Investing in the future

Local families receive scholarship assistance through the Educational Improvement Tax Credit program

By Samantha Bambino

The Times

Each year, it seems as though tuition costs grow higher. With this constant increase, parents aren’t always able to send their children to the top school on their list. To combat this, several local businesses teamed up with the Bridge Educational Foundation to raise needed funds for local families. At a recent ceremony hosted by St. Katharine Drexel Regional Catholic School in Holland, it was announced that $93,000 were awarded in scholarships thanks to their efforts.

Helping hands: During a ceremony, Sen. Tommy Tomlinson and representatives from Bridge Educational Foundation announced that $93,000 in scholarships were awarded to local students. Pictured are (back row, from left) Gary Charlesworth of Rent-A-Center, Tomlinson, Corey Coleman of UnitedHealthcare Community Plan, Bobby Keyes of Enterprise Holdings and Judy Archibald of Waste Management. PHOTO: Natalie Nutt

The Bridge Educational Foundation was created 13 years ago by board members of the Educational Improvement Tax Credit program, or EITC, as a way to get local businesses involved in helping local children. As its name suggests, the foundation serves as a “bridge” between businesses and the EITC. If a company decides to participate, it submits an application to the state to receive tax credits. These can be used to make donations to commonwealth-approved, nonprofit scholar ship organizations such as Bridge, which then distribute the funds to families in need.

According to Natalie Nutt, executive director of Bridge Educational Foundation, in the 13 years since its creation, the organization has raised $28 million in scholarships and serves more than 500 schools in 61 out of the 67 counties in Pennsylvania. In total, the foundation has made a difference in the lives of more than 15,000 families.

At the recent event held at St. Katharine Drexel Regional Catholic School, school officials and families gathered to thank Bridge and its donors, which included Enterprise Holdings, Rent-A-Center, UnitedHealthcare Community Plan and Waste Management.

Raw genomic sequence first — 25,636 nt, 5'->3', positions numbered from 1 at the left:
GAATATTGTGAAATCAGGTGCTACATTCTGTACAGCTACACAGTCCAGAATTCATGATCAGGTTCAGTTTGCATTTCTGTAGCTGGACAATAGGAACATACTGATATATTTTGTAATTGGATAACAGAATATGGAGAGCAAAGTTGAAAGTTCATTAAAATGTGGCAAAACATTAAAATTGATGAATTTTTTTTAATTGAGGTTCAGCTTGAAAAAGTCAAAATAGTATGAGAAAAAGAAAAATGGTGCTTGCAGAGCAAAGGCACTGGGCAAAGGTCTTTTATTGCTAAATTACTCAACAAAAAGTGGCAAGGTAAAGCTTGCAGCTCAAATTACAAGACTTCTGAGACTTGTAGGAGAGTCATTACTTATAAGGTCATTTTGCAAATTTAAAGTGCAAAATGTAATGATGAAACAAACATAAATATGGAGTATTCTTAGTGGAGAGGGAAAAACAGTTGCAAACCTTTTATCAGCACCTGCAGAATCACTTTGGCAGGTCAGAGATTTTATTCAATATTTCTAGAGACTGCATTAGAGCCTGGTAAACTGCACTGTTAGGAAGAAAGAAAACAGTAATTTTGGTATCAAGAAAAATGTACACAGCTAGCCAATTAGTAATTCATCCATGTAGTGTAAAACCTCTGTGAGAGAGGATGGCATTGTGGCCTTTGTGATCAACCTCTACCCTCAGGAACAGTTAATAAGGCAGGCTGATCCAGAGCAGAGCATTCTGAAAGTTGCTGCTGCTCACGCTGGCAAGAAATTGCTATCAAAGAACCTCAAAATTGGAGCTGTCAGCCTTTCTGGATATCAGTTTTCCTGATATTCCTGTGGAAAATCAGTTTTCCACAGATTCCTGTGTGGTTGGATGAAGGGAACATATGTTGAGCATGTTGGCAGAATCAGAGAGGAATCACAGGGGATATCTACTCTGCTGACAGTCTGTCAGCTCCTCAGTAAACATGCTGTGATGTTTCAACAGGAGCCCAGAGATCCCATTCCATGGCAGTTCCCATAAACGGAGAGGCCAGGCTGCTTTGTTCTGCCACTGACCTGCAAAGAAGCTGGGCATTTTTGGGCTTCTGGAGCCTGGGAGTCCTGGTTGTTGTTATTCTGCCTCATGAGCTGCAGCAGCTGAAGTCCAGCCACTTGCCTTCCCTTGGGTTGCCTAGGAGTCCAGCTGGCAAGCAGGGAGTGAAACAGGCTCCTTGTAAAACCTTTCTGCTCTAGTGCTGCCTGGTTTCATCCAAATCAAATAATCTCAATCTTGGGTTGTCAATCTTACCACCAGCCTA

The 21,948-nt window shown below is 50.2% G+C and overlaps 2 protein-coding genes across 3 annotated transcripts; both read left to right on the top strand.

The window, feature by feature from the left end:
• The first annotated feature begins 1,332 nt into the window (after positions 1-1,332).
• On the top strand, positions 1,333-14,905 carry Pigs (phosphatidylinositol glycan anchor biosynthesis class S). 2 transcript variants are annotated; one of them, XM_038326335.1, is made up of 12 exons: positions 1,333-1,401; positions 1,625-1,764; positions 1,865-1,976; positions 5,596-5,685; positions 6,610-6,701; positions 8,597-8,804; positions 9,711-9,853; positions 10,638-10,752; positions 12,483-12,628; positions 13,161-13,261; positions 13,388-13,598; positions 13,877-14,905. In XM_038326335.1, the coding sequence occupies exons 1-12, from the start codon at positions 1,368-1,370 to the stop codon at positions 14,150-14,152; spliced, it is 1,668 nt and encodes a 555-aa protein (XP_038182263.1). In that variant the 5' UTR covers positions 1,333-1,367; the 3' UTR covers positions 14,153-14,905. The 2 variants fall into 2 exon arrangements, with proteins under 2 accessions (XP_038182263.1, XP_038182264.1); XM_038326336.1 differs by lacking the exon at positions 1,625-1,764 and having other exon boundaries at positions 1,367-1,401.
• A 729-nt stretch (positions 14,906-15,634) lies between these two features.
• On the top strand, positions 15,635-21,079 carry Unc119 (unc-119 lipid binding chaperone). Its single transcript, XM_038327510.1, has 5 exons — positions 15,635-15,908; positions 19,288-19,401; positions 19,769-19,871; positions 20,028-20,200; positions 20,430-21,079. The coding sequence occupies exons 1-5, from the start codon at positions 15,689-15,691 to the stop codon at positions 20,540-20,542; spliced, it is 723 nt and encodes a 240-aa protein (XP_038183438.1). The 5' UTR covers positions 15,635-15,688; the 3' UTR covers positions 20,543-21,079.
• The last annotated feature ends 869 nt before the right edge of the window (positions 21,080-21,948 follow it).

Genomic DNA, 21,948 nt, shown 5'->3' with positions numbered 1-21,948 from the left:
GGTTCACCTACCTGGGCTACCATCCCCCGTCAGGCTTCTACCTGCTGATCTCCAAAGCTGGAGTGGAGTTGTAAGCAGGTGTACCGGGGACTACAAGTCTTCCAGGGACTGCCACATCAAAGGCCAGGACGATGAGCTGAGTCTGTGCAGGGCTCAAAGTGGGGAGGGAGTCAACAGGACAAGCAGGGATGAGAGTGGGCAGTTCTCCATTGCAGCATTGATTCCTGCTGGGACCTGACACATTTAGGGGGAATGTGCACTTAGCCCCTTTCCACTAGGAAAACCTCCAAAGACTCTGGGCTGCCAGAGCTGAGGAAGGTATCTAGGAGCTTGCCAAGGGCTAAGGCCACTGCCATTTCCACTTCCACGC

“It doesn’t work unless all components work together,” Nutt said of the program.

According to her, each business was educated on the benefits of participating in the EITC program and jumped at the chance to help students in the area.

“Enterprise Holdings believes strongly in the value of education,” said Bobby Keyes, vice president and general manager of Enterprise Holdings in Southeastern Pennsylvania. “Our company has helped hundreds of families across Pennsylvania during the 12 years we have participated in Pennsylvania’s EITC program. Our company is celebrating its 60th year in operation and is proud to support the communities that have made it successful over the past six decades.”

Representatives from the other participating businesses shared similar sentiments. According to Corey Coleman of UnitedHealthcare Community Plan of PA, children who receive a solid education tend to grow into happier, healthier adults, and he expressed his gratitude in being part of something that’s giving local kids a good head start in life. For Judy Archibald of Waste Management, she sees donations to education benefitting the community in both the present and future.

“These investments to schools and educational programs help ensure the future of our communities by providing students with the opportunity to reach their full potential,” she said. “As members of the community, we believe it is our job to live up to the highest standards of corporate and individual responsibility. The Educational Improvement Tax Credit program in Pennsylvania is surely a win because it benefits the students who will become our future community leaders.”

Also present at the event were state Sen. Tommy Tomlinson and state Reps. Gene DiGirolamo, Scott Petri and Frank Farry, who all showed their support to Bridge and its donors.

“We greatly appreciate their dedication and willingness to partner with our community,” Tomlinson said. “Their support is even more important now as families are struggling to make ends meet.”

According to Nutt, the scholarship amounts awarded vary by family and situation. To apply, parents or guardians must be income qualified and already paying tuition. Usually, school administrators or principals will determine which families could benefit from the program, and encourage them to apply. Scholarships are awarded to students from PreK through 12th grade, and though they are always partial, it gives students opportunities they wouldn’t have otherwise had.

“It gives them a little bit of extra help,” Nutt said.

A portion of the $93,000 in scholarships will go to students at St. Katharine Drexel as well as Archbishop Wood High School, Buckingham Friends School, Comprehensive Learning Center, Newtown Friends School, Our Lady of Grace School, Conwell-Egan Catholic High School, Holy Family Regional Catholic School, The Pen Ryn School, St. Charles Borromeo School, St. Ephrem School, St. Michael the Archangel School, St. Joseph/St. Robert School and United Friends School.

To learn more about Bridge Educational Foundation, visit and ••

Samantha Bambino can be reached at